Not just content with having a successful CTS sedan, Cadillac ventured into the high-performance game with bigger engines, 6-speed automatic transmissions and even a 6-speed stick shift. For us who live in the snow belt, there are even all-wheel drive models available, including a CTS station wagon. I think I count 11 different CTS models available. Not including the wagon choices offered.

The base 3.0 liter V-6 engine with direct fuel injection (DFI) delivers a solid 270 horsepower. The 3.6 liter V-6 DFI puts out 304 horsepower. Or, if you want to go crazy, there is the V-series CTS with a supercharged Corvette engine at 555 horsepower. This baby will go to 60 mph in about 3.9 seconds!

As much as I like all the power offered, I found the base 3.0 liter 270 horsepower V-6 plenty satisfying. The 6-speed automatic has added a lot of potential performance over the old-fashioned 3- and 4-speed automatics. The all-wheel drive is seamless, and you forget that it’s even part of the CTS until the ice and snow arrives. Although, the standard rear-wheel drive with the standard traction control does a good job on moderately snow and icy roads.

Rated as a mid-size sedan, the CTS with the 113.6-inch wheelbase is just the right size for sporty handling. When matched up against the more familiar sport sedans such as the BMW 5 series, Audi and Mercedes-Benz, the CTS can hold its own on any course. Seventeen-inch alloy wheels are home to 255/55 HR performance tires. All anti-locking disc brakes and stability control keep the CTS glued to the pavement.

Our test CTS had about all of the big money options offered. They amounted to about 20 percent additional dollars to the total $52,390 price. Among the options were the Performance Luxury Package that included heated and cooled front seats, power telescope and tilt steering wheel, keyless remote with remote start, rear park assist and some upgrade Sapele Wood trim. That was $2,855.

Nineteen-inch summer performance tires with polished aluminum wheels, sport suspension steering wheel, shift controls performance cooling and performance disc brakes are all of which I could easily do without for the added $2,090. Next, the Recaro high performance seats, and metal pedals add another $2,800. I like the seats, but not for the money. A navigation system that included Bose 5.1 surround sound costs $2,145. I like it, but too much money again. The under hood “appearance trim” is another $110. Keep it, too. Who needs that?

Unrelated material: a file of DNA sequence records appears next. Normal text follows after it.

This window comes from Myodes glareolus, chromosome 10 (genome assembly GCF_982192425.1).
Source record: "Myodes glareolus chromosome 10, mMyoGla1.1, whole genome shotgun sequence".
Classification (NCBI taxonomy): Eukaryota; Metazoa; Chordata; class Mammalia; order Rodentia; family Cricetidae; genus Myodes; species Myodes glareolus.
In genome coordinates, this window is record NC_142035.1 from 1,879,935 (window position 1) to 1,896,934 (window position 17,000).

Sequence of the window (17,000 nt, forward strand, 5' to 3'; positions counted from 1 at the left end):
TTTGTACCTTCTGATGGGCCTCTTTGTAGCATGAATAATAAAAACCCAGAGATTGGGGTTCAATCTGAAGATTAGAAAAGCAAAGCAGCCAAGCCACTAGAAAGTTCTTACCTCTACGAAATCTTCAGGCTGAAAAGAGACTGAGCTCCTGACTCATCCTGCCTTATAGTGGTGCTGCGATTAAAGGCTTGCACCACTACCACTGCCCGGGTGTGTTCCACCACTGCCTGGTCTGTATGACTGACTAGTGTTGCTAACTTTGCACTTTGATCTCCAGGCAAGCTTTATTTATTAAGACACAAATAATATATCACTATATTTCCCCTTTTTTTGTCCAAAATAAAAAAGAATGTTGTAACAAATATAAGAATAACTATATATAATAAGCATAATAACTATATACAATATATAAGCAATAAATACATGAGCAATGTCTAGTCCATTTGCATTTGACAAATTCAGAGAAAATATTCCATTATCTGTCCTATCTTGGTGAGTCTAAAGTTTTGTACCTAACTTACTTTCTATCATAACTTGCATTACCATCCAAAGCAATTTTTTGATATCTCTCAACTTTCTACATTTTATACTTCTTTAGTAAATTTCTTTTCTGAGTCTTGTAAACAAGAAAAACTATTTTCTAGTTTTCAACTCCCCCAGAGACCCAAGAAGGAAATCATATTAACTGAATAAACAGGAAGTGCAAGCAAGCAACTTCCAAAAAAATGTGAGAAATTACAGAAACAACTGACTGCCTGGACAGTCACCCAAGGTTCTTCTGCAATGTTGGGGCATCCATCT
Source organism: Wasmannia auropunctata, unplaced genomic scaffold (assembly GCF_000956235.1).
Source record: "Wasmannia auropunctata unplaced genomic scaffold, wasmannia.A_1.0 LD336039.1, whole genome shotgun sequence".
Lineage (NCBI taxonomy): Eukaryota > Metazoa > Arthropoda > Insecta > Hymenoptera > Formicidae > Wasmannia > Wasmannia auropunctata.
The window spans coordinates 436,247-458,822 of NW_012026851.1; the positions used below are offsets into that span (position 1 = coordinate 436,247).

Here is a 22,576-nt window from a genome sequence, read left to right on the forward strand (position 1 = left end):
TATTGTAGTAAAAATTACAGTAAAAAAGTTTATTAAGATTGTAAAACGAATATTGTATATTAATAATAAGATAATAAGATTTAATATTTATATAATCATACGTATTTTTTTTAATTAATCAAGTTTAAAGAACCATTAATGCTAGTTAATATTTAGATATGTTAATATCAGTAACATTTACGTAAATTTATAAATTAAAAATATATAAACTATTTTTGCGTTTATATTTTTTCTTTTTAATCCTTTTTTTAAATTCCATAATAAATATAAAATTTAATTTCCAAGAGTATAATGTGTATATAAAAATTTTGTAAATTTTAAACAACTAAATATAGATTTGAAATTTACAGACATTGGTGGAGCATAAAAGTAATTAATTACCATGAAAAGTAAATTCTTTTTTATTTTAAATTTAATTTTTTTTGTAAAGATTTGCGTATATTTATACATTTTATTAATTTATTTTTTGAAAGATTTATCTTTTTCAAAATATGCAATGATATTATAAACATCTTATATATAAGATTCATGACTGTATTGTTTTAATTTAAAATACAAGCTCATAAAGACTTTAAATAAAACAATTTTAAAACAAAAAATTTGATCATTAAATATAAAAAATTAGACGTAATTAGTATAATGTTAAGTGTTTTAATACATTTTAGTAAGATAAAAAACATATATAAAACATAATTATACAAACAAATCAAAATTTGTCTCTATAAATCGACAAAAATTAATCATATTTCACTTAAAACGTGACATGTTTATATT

This is a great sedan without most of these options that are far too costly. I would pony-up for the all-wheel drive at about $3,000 extra, because that is something that you may really need. The test CTS had a perfect silver paint job, but the pricey Recaro seats in ebony black lacked a real luxury look. Although, they were otherwise about the best “performance seats” I can recall with plenty of power adjustments, including a leg extension feature.

While the optional 19-inch wheel and tire option were a nice dress up, the 255/35x19-inch tires are too hard for my comfort. Be aware: before you order a “Performance Package” in this or any car, be sure you drive one first. The ride can become uncomfortable on Michigan roads. You do not get a spare tire, but there is a can of flat tire roadside fixer. It would be well advised to pay the extra $250 for a real tire and jack.